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Eagle (heraldic animal)

The Eagle (French: aigle; engl .: eagle displayed) is one in heraldry Common figure and the second most common heraldic animal after the lion.


Heraldic eagles

The common figure eagle is modeled after the bird of the same name. The motif appears in coats of arms as a rule heraldically stylized ("heraldic eagle"), freely floating, frontal, with the head tilted towards the heraldic right side. The heraldic eagle must Not specially reported.

  • Eagle (heraldic),
    Raising flight feathers
    Fig. 451. Eagle displayed

  • Eagle (heraldic),
    Coil springs lowered
    Fig. 452. Eagle displayed with wings inverted

The heraldic eagle becomes common

"(..) frontal with sideways turned head, symmetrically spread wings, protruding fangs, spread toes and claws and evenly arranged tail feathers (..) head: sideways, usually turned to the right, the beak strongly curved and open, the Tongue knocked out, eyes large, neck feathers more or less accentuated (..) Body: either featherless or regular, feathered like scales, usually two laterally protruding, upwardly curved neck feathers at the base of the neck. Wings: in a semicircle on both sides and regularly spread out, only a few wing feathers, slightly bent up at the bottom, symmetrically arranged and spread, often fine feathers in between. The wing bones are only slightly curved or curved in a semicircle, are sometimes knotty, curled up at the end, and additionally covered with smaller feathers (..) Fangs disproportionately large, the thighs feathered, three front toes and one rear toe noticeably spread, the claws clearly set off and strongly curved . Tail: Always ornamental, few, symmetrically arranged feathers, the middle one directed downwards, the rest in curved or tighter forms, running sideways. "

Tinging of the heraldic eagle

The eagle can be tinged in all heraldic colors and metals. Body and flight (Swing, the wings) are generally tinged in the same way. In addition, the weapons - the reinforcement (beak) and the Eagle catches (Bird's feet) - be executed in a different color, as well as the tongue.

"Color: different. Black, red and gold predominate. The reinforcement, beak with tongue and fangs below the legs including claws or even these alone, in a pungent tincture (..) "

Depending on the color of the eagle and its ground, a distinction is made between typical eagles by name, such as the black eagles on gold of the Holy Roman Empire, or the red-silver boxMoravian eagle. The beak wasn't particularly emphasized at the beginning. Depictions of the animal with its tongue knocked out appear in coats of arms only after 1400.[2]

Natural eagle

Only in exceptional cases does the eagle appear rather unstylized in coats of arms (“natural eagle”); this form is not generally heraldically recognized or controversial.

- Gert Oswald: Lexicon of Heraldry (1984)[3]

The natural eagle(French: aigle naturel; engl. eagle close) must be reported in the coat of arms description. He usually appears only slightly stylized, "standing", with attached wings ("attached wings"), looking heraldically to the right, sometimes lifting one of the two fangs, which is to be reported.

  • Eagle (Naturally)
    Wing attached
    Fig. 446. Eagle close

Eagle, ready to fly or soaring

In addition to the traditional representation of the heraldic eagle, it can also be shown ready to fly or soaring, with wings behind the back or wings outstretched, et cetera. In both the ready-to-fly and the up-flying representation, the catches are to be represented “standing”, although the figure as a whole is also represented floating freely is (i.e. without touching other motifs or the edges of the shield / field).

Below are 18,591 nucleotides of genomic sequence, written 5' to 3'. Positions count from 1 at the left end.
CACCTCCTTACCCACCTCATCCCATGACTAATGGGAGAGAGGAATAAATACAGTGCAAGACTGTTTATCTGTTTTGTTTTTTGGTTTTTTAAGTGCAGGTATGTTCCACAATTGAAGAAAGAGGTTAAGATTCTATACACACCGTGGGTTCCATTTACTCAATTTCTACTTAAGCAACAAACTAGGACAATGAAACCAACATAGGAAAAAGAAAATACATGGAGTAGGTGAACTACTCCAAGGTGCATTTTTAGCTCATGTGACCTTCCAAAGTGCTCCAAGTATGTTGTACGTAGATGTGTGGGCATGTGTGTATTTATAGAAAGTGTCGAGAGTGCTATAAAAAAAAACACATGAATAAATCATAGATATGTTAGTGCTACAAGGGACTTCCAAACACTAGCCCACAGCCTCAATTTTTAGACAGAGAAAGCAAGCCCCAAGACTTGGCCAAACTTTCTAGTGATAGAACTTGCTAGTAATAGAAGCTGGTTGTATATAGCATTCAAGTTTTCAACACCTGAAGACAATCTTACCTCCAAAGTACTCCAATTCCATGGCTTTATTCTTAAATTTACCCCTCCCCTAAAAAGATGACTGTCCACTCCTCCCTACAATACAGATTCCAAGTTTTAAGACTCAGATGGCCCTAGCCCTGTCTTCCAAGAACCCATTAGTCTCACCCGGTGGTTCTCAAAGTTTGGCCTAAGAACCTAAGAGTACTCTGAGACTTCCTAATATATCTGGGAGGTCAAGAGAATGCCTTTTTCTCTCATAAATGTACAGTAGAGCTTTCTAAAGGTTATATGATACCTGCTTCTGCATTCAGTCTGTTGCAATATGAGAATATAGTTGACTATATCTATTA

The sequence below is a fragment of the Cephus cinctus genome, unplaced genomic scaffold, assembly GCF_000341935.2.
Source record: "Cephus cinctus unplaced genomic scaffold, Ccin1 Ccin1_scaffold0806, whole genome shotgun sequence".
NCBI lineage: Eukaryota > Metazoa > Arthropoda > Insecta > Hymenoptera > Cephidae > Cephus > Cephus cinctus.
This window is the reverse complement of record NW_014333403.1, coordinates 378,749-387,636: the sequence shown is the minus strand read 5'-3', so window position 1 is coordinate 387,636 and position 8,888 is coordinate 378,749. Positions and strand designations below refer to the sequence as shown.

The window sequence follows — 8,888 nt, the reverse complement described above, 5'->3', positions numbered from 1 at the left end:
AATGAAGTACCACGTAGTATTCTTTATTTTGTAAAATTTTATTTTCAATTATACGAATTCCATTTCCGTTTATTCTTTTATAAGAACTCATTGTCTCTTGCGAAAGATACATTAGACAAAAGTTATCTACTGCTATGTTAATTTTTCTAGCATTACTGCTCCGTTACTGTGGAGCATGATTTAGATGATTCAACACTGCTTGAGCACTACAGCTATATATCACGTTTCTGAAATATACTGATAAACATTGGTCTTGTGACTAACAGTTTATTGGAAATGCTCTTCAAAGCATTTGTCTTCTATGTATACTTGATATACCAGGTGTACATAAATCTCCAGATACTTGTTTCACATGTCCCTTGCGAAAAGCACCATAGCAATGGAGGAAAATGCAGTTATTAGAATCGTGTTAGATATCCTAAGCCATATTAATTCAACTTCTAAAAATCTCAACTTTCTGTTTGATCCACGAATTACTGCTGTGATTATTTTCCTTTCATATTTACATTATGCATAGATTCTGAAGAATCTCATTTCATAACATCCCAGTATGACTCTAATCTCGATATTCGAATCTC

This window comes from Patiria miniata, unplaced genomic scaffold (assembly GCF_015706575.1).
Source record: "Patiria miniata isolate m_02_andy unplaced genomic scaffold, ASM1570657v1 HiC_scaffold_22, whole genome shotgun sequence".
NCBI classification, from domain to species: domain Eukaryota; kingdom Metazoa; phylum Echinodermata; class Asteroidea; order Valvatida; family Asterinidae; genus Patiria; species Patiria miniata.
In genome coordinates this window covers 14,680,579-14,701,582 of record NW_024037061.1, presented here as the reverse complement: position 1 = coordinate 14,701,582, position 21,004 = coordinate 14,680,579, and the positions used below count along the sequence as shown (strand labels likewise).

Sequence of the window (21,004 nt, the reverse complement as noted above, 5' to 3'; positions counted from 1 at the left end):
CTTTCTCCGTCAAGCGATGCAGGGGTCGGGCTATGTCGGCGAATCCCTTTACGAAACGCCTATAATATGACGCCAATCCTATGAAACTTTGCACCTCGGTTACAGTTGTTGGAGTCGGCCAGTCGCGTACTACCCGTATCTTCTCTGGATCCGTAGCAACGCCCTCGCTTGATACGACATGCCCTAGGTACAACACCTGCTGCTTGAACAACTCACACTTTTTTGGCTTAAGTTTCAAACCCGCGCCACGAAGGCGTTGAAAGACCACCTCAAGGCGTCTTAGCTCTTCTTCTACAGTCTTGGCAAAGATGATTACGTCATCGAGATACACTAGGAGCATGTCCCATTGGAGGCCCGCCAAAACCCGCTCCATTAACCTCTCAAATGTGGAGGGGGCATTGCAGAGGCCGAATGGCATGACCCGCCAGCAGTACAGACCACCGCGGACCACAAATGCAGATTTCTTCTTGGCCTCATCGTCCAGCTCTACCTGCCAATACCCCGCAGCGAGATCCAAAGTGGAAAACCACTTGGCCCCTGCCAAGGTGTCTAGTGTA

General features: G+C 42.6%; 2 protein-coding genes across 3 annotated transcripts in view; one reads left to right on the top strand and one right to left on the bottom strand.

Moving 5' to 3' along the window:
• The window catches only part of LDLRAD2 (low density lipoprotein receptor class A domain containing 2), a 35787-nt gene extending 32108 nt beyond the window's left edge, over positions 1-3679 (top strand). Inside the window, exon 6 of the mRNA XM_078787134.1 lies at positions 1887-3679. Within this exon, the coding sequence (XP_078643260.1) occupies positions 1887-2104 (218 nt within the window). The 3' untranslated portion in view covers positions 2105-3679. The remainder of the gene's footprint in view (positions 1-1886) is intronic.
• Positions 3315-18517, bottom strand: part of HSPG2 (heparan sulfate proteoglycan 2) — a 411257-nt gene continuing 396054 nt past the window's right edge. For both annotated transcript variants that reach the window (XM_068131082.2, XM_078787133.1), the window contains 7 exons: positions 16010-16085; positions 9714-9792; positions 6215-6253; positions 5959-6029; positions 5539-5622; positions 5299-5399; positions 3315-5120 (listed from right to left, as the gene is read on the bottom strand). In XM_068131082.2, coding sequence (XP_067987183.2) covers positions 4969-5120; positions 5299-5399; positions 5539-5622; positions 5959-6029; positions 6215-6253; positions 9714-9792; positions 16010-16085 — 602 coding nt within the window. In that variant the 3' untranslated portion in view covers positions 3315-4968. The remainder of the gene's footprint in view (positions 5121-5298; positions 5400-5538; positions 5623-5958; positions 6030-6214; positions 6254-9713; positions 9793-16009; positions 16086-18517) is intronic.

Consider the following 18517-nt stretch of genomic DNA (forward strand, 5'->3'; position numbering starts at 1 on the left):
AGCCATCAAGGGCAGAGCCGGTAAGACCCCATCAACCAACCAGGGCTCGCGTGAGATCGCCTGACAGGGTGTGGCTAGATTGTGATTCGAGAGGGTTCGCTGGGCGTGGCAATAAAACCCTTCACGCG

• Eagle ready to fly,
    Raising flight feathers,
    Wings over the back
    Fig. 447. Eagle rising, wings elevated and added.

  • Eagle ready to fly,
    Balance springs lowered,
    Wings over the back
    Fig. 448. Eagle rising, wings addorsed and inverted.

  • Soaring eagle,
    Raising flight feathers,
    Wings spread
    F.ig. 450. Eagle rising, wings elevated and displayed.

  • Soaring eagle,
    Balance springs lowered,
    Wings spread
    Fig. 449. Eagle rising, wings displayed and inverted

Eagle, to the right überzwerch

Some coats of arms show the eagle looking to the right above or downwards to the right, including, for example, the coat of arms of the noble family from Eptingen and derivatives of the family coat of arms (Ziefen, Eptingen).

Eagle, flying

Flying eagles rarely appear in coats of arms and are considered unheraldic by some heraldic authors.

  • Back: osprey, flying, with closed flight and a fish in its claws

Further eagle positions

In rare cases the eagle appears not floating in the coat of arms, but with both fangs on a raised or exposed place (three mountain or similar) or another coat of arms figure "Standing", "sitting", "enthroned". These or other peculiarities of the eagle position must be reported explicitly and precisely when they appear in the coat of arms. There are also isolated representations in a dive. A special form is free-floating Eagle in the secondary coat of arms.

  • On Dreiberg a soaring, resisting eagle (coat of arms of Arnstein)

  • Eagle, clawing on a goose, beating its beak in its neck (Kremmen)

  • Slanted eagle (coat of arms of those from Motschelnitz)

Style forms of the eagle

The styles of the heraldic eagle are diverse. Even with identical blazon, there can be great differences in the exact design of the eagle, depending on the time of origin, the shape of the shield or the form of the coat of arms, and the fashion, style and skills of the heraldist or artist. Below are ten examples of a red-armored and red-tongued black eagle looking to the right:

Number of heads

In heraldry, the eagle usually appears with one, two or three eagle heads.

Double-headed eagle

The Double-headed eagle, a two-headed eagle, is one of the oldest eagle motifs in heraldry. Among other things, it was used by the Holy Roman Empire, the Russian Empire and the Austro-Hungarian Dual Monarchy. Other nations that have the double-headed eagle as their national coat of arms are Albania, Yugoslavia (former), Serbia, Montenegro and Russia.

Eagle with three heads